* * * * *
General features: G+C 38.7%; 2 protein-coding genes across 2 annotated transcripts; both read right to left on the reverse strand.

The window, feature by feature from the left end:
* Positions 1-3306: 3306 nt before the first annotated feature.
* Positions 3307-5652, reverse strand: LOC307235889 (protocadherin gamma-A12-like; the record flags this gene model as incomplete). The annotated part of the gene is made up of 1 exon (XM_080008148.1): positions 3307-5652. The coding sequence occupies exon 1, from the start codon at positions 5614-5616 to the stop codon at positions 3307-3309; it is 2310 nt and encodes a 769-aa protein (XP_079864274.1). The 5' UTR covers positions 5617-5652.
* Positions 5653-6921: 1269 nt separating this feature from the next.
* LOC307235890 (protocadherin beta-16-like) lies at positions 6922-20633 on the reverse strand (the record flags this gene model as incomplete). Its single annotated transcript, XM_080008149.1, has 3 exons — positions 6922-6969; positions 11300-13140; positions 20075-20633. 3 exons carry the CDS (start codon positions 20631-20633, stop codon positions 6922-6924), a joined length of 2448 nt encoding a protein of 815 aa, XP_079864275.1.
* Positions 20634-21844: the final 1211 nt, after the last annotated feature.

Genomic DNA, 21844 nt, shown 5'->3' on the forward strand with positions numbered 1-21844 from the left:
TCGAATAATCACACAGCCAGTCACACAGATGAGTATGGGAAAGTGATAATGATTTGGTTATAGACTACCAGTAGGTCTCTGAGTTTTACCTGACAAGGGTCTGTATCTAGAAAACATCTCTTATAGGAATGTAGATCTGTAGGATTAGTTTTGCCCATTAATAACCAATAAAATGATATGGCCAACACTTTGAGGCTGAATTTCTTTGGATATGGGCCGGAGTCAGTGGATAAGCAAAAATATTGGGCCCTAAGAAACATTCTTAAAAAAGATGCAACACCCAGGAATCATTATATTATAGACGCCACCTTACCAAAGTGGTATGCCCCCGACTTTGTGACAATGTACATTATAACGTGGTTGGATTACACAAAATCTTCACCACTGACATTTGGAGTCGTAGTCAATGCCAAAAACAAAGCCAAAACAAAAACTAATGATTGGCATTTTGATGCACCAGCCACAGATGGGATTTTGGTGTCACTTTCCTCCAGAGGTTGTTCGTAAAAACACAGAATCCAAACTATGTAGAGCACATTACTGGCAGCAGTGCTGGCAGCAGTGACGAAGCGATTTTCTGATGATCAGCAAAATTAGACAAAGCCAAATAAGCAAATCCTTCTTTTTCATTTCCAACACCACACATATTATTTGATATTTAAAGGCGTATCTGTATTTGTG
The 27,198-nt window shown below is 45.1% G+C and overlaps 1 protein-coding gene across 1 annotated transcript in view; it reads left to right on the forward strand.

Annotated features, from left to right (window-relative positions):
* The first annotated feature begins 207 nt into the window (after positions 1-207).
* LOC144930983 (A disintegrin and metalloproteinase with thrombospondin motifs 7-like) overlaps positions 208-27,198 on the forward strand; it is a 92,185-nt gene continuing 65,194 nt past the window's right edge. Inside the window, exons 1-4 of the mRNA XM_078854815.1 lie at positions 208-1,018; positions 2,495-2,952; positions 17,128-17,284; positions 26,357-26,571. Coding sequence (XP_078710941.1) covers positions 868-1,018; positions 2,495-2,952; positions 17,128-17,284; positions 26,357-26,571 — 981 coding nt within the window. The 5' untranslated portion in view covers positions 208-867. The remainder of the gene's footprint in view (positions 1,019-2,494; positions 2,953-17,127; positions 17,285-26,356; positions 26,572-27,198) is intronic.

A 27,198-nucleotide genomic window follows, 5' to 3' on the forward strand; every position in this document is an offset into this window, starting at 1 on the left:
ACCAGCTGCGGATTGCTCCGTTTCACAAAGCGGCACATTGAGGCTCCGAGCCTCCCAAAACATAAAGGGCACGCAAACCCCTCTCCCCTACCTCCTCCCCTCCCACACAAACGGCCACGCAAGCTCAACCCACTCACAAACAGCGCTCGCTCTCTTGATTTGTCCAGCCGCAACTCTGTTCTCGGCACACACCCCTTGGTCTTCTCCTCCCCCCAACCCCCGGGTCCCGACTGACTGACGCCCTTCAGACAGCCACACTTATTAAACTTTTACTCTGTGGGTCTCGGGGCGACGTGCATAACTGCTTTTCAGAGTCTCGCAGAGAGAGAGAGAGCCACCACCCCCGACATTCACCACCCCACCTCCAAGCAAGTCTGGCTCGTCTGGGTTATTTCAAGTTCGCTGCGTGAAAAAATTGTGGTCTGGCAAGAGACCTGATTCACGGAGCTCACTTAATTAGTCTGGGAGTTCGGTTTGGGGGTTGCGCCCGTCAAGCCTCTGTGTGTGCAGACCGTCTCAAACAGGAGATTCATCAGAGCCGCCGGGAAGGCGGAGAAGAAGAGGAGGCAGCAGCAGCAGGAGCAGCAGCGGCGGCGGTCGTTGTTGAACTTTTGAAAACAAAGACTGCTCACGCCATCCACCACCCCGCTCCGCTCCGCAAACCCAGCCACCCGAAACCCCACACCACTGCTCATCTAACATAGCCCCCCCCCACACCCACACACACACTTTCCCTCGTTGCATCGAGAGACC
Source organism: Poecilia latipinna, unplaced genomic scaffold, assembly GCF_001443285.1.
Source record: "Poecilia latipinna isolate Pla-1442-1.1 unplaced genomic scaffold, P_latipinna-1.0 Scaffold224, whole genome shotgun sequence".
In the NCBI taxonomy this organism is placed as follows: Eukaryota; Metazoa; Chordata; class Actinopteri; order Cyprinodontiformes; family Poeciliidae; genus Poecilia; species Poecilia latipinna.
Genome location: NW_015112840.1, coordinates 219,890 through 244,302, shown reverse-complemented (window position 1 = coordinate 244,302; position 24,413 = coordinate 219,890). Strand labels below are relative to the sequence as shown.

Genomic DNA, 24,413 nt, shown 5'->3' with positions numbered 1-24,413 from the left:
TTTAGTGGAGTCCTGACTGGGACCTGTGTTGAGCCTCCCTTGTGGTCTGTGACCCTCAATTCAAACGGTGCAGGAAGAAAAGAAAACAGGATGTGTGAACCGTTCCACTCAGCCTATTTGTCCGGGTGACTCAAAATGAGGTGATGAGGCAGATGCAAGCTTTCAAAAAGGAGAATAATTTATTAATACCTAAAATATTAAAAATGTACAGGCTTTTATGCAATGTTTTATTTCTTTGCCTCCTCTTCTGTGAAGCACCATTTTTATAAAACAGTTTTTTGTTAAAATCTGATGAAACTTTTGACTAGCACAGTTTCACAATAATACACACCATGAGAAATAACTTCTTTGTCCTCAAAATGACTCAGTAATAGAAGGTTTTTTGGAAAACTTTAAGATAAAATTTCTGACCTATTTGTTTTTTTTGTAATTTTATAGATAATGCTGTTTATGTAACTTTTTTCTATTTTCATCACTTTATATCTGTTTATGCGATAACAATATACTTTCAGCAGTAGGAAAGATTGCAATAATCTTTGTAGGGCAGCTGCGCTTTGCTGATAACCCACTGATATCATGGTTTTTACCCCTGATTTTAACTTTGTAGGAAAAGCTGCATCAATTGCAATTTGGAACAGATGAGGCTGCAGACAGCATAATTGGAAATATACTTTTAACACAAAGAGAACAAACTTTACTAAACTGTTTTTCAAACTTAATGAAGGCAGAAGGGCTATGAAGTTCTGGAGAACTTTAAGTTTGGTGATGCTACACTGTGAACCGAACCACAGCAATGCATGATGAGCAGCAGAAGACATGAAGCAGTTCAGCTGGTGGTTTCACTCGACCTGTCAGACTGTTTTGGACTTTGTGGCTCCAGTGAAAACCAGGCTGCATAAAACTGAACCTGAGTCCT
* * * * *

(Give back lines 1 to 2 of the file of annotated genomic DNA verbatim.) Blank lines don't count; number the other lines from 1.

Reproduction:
General features: G+C 38.7%; 2 protein-coding genes across 2 annotated transcripts; both read right to left on the reverse strand.

The window, feature by feature from the left end: